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Land and Housing Policy Ideas for the Next Five Years (II)
 
Prof. Richard Wong SBS JP
2017年4月19日

Underestimating Demand Growth — Divorce and Remarriages

The most important source of growth in housing demand that has not been foreseen in Hong Kong is the rapidly escalating number of divorces and remarriages. This has meant many young adults wanting to have their own homes or planning to set up their own families cannot find affordable homes, and have grown increasingly frustrated.

Hong Kong today has the fifth highest divorce rate in the world. Divorces and remarriages here accelerated after China’s opening that eased social interaction and led to an explosion in the pace and scale of cross border marriages. One can literally read the pressure on housing by looking at the rising divorce and remarriage rates (see Figure 1).

During the period 1976-1995, the cumulative number of total marriages (both first marriages and remarriages) was 803,072, of divorces 84,788 and of remarriages 65,794. In the subsequent period 1996-2015, the corresponding figures were 878,552, 323,298, and 256,066. The rapid growth in divorces and remarriages was not and probably could not have been accurately forecasted. This is evident in housing figures.

The cumulative gross number of new domestic housing units built was 1,267,335 over the period 1976-1995. But in the period 1996-2015 the cumulative number was only 857,378. Housing production between the two periods dropped by one-third. The observed ratio of accommodation quarters to the number of households was 0.91 in 1976, 0.98 in 1986, 1.08 in 1996, 1.11 in 2006, and 1.08 in 2016. This ratio improved steadily from 1976 to 2001 but worsened afterwards.

The significance of divorces and remarriages for public housing policy is that these are mostly concentrated in the bottom half of the income distribution. So not only are the prosperous ‘haves’ demanding more housing, but so are those without means – the ‘have-nots’. The growing waiting list for public rental housing has been precipitated by rising divorces and remarriages among those without means, many of whom have not been able to afford private housing units as property prices continue to rise.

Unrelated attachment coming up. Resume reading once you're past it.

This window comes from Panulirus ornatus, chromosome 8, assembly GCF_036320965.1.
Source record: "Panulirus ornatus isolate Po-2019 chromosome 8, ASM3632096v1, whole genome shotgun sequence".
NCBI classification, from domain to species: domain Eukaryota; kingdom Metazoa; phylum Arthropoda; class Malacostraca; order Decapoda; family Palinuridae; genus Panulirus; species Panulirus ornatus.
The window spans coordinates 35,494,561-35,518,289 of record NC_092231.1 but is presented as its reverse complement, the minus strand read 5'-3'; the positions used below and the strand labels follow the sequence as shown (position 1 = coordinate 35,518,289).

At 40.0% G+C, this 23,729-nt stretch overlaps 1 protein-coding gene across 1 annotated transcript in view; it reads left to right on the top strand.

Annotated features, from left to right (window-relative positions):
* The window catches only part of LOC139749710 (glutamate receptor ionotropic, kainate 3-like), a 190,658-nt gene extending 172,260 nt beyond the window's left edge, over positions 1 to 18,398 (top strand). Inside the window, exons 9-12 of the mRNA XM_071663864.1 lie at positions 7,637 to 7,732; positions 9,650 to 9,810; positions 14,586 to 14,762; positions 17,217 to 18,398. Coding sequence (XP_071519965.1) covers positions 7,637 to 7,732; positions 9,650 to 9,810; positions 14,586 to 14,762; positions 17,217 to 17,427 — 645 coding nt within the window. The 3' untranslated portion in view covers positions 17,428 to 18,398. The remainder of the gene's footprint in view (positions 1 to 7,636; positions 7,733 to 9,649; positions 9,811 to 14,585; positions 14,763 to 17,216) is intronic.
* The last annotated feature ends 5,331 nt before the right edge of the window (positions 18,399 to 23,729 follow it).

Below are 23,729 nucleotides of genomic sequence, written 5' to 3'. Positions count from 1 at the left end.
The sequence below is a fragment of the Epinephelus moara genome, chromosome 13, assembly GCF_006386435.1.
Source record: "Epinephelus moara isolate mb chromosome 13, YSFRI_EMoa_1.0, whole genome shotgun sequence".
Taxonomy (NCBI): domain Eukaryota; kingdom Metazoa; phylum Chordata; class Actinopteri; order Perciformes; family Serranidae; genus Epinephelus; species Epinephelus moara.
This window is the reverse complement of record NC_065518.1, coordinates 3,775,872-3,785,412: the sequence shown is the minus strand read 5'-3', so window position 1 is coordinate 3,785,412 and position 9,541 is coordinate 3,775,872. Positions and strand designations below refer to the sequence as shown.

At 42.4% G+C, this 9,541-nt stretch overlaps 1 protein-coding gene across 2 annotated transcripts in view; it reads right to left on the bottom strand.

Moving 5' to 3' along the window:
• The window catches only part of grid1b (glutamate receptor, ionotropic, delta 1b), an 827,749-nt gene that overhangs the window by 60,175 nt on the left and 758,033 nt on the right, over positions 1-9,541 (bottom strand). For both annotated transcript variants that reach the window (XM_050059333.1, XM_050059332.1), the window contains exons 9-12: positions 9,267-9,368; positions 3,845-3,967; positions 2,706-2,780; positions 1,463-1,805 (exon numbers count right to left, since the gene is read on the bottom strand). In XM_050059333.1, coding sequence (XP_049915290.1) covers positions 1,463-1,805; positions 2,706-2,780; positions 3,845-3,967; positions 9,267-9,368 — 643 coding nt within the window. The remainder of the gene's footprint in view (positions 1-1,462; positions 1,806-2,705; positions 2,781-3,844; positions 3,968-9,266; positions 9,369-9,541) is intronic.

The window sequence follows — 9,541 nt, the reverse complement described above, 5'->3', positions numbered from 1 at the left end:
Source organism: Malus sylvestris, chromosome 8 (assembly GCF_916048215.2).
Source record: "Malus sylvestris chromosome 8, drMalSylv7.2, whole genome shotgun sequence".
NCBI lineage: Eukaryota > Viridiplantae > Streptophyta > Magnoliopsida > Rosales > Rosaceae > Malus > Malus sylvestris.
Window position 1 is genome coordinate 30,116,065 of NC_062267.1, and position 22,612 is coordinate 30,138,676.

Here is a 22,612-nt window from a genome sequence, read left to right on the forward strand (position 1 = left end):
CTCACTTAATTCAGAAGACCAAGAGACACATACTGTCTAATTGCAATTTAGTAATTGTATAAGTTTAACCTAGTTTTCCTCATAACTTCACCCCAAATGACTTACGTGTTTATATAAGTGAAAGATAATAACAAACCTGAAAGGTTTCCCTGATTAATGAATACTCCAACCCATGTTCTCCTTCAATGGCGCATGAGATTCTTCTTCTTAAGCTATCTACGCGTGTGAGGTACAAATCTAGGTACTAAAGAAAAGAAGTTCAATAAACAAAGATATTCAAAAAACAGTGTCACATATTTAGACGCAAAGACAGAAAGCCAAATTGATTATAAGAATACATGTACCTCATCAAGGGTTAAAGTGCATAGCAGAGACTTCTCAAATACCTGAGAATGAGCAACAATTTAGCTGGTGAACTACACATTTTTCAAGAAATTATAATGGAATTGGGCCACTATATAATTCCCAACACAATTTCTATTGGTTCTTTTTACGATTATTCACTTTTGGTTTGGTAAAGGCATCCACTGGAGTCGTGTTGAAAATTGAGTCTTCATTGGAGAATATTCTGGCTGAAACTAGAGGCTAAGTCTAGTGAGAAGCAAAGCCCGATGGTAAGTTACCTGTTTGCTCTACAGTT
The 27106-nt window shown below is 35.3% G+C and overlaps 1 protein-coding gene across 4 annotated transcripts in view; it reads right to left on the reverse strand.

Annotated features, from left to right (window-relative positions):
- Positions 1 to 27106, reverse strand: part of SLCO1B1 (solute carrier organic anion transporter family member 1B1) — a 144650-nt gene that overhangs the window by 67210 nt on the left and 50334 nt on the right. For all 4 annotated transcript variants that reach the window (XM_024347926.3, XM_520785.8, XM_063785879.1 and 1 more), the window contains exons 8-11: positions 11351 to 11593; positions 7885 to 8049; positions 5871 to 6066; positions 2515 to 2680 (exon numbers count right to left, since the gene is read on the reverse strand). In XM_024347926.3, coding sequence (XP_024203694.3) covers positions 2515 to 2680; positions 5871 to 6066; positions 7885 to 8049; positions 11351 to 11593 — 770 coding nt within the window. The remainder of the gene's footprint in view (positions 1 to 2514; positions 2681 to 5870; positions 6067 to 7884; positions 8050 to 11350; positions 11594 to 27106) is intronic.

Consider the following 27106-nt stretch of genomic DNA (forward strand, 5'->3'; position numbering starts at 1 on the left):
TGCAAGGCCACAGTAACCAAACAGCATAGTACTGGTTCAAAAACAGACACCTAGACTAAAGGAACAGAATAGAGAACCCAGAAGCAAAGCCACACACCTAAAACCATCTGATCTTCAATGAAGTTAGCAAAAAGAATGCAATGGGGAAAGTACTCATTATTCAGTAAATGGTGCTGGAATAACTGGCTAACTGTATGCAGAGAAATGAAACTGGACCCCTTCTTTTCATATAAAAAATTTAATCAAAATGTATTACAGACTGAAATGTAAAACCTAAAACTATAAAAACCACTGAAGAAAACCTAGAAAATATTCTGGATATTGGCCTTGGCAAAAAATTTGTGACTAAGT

Today many young single persons do not want to live with their parents, including those planning to form their own homes. But they find themselves crowded out of the private market for lack of means.

Public rental housing allocation policy does not distinguish between first-time marriages and remarriages. Public housing tenants can reapply for admission to the program upon divorce and remarriage. So there is an implicit incentive to divorce and remarry for those without means. Unless this incentive is removed, then building more public rental housing units would only fuel more demand by subsidizing divorce and remarriage. Public housing policy has to be reviewed if it ever hopes to succeed in meeting the increasing housing demand among those without means.

The situation with the long waiting list worsened after Donald Tsang gave preference to housing the elderly poor during his time as Chief Executive. In 2011, some 50% of households above the age of 65 were living in public rental housing. Today the elderly have been by and large well taken care of in terms of housing access, it is the young that are frustrated.

Having said that, it would be a serious policy mistake to build more public rental housing units to meet the housing shortage. Divorces and remarriages at the expense of public resources should not be encouraged by our public housing policy. It is therefore imperative that public housing policy should be focused primarily if not exclusively on homeownership, and the benefit could then only be provided once in a lifetime. This would provide a serious disincentive among beneficiaries to breaking up the family.

A public homeownership policy would encourage family stability with positive effects on children, incentives to work and save, social cohesion, and narrowing of the economic and political divides due to the lack of propertied wealth among the ‘have-nots’.

Housing policy should not only seek to meet housing shortages by building more units. It must also address the divorce and remarriage that are an important source of rising housing demand. Supplying public homeownership rather than rental units is central to alleviating the housing shortage in a way that would not exacerbate the problem.

To reduce the housing demand driven by divorce and remarriage, it would be more impactful to privatize the stock of public rental units by selling units to existing tenants, especially those units built since 1997 and the stock of units still on the Tenant Purchase Scheme list. In one fell swoop, this would create a serious disincentive against divorce among households in the public rental-housing sector. And it would take a big step towards reducing the economic divide.

Fiscal Budgets and Economic Social Development

Hong Kong is a rapidly ageing society and in the absence of an aggressive immigration policy, she will increasingly rely on a non-growing labor force to support a rising share of the economically inactive elderly population for decades to come. Public expenditure on health and social welfare will therefore have to be steadily increased as a share of GDP.